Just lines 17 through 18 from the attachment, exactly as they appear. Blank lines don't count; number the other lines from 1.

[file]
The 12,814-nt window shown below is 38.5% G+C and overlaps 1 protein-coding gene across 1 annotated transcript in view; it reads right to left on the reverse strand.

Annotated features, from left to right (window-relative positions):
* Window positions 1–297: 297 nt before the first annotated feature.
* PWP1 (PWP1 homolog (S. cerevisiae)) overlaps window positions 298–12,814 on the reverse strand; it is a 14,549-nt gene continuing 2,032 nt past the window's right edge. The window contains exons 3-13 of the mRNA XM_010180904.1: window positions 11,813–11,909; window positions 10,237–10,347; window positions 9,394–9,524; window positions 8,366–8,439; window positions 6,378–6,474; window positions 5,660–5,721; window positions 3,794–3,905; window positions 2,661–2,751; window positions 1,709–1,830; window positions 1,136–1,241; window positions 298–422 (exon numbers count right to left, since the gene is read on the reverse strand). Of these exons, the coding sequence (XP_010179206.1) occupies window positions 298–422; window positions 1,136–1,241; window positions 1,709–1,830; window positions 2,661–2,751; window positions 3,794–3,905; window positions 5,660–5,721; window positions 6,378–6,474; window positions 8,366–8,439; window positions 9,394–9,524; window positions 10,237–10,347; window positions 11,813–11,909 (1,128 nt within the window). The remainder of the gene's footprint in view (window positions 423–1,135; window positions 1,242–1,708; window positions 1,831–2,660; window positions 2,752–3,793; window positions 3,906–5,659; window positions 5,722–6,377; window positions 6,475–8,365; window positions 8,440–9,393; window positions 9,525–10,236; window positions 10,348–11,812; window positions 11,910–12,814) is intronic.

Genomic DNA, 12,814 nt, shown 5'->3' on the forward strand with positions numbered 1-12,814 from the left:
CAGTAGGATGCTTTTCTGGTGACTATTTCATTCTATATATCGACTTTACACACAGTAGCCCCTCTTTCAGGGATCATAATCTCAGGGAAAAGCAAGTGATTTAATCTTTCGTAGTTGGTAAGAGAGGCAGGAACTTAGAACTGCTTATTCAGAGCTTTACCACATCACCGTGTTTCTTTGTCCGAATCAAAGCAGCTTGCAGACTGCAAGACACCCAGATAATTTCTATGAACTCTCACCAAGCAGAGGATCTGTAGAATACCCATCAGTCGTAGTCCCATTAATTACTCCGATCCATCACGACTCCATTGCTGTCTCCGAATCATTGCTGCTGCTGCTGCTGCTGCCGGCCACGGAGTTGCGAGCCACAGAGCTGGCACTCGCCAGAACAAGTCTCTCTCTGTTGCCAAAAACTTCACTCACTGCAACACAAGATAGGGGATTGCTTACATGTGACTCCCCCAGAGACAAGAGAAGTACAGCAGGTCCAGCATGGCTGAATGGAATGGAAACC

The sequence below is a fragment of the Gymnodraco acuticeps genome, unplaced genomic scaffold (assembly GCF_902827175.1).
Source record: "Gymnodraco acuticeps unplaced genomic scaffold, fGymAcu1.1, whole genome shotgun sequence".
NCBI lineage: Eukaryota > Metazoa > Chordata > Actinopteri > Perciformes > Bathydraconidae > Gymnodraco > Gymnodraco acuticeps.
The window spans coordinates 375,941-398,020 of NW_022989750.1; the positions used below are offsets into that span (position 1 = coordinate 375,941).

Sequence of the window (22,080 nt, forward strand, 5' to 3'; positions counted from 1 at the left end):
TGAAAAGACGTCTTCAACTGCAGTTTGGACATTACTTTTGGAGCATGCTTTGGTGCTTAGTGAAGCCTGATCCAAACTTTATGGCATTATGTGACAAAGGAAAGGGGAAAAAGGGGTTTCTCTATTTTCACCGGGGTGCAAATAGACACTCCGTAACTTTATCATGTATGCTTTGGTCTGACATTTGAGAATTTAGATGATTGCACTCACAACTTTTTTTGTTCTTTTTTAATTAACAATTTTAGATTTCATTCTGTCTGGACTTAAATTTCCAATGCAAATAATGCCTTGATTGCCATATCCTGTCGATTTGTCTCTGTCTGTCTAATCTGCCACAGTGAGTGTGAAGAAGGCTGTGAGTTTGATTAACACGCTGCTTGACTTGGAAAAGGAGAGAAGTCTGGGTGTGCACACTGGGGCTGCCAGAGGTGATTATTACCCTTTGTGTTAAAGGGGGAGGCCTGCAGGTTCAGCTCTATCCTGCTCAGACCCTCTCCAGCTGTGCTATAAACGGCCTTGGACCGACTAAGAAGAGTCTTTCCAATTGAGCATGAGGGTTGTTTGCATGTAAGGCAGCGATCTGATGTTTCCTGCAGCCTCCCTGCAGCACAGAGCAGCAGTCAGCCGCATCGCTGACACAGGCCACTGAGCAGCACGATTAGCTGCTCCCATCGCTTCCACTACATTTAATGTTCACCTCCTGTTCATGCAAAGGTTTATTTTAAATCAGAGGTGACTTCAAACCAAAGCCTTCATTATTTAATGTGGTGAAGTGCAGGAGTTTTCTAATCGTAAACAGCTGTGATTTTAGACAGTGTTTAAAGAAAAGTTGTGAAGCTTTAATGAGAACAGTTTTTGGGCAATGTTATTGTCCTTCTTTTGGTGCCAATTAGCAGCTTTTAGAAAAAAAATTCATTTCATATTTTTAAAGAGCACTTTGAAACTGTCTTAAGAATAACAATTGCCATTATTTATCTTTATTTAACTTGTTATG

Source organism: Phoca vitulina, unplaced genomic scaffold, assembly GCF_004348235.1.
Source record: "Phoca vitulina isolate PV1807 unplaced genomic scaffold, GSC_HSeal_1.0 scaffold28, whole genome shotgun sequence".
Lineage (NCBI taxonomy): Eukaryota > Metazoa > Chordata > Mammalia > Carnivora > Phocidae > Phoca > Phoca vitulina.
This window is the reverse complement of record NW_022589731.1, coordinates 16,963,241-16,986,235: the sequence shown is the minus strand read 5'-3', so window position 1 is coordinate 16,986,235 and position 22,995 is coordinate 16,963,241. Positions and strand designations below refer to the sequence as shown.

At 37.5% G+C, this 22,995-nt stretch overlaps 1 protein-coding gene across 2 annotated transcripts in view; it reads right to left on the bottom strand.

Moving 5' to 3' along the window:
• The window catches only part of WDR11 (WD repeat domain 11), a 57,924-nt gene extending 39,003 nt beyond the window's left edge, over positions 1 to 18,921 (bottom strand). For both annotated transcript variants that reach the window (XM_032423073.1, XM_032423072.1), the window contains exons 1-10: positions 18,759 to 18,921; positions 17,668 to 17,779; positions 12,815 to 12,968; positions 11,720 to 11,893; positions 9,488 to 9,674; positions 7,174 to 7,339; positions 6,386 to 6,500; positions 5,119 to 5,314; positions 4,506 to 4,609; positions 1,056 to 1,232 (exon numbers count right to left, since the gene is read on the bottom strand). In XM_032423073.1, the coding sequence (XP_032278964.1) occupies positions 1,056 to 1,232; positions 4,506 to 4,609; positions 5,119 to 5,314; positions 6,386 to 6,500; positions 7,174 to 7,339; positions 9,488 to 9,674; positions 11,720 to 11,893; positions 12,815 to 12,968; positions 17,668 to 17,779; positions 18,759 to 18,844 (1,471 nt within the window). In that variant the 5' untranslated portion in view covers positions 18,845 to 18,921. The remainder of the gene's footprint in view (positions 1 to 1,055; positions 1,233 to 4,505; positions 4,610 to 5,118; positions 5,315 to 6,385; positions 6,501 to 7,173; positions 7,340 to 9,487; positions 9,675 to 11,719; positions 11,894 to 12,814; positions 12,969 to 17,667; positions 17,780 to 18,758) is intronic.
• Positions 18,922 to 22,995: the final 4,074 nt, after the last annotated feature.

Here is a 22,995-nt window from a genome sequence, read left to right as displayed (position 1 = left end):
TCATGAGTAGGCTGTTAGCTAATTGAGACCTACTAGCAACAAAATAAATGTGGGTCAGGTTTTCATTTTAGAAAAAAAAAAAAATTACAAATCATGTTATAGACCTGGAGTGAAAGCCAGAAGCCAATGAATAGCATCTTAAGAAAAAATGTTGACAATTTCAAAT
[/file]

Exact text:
At 37.5% G+C, this 22,995-nt stretch overlaps 1 protein-coding gene across 2 annotated transcripts in view; it reads right to left on the bottom strand.

Moving 5' to 3' along the window: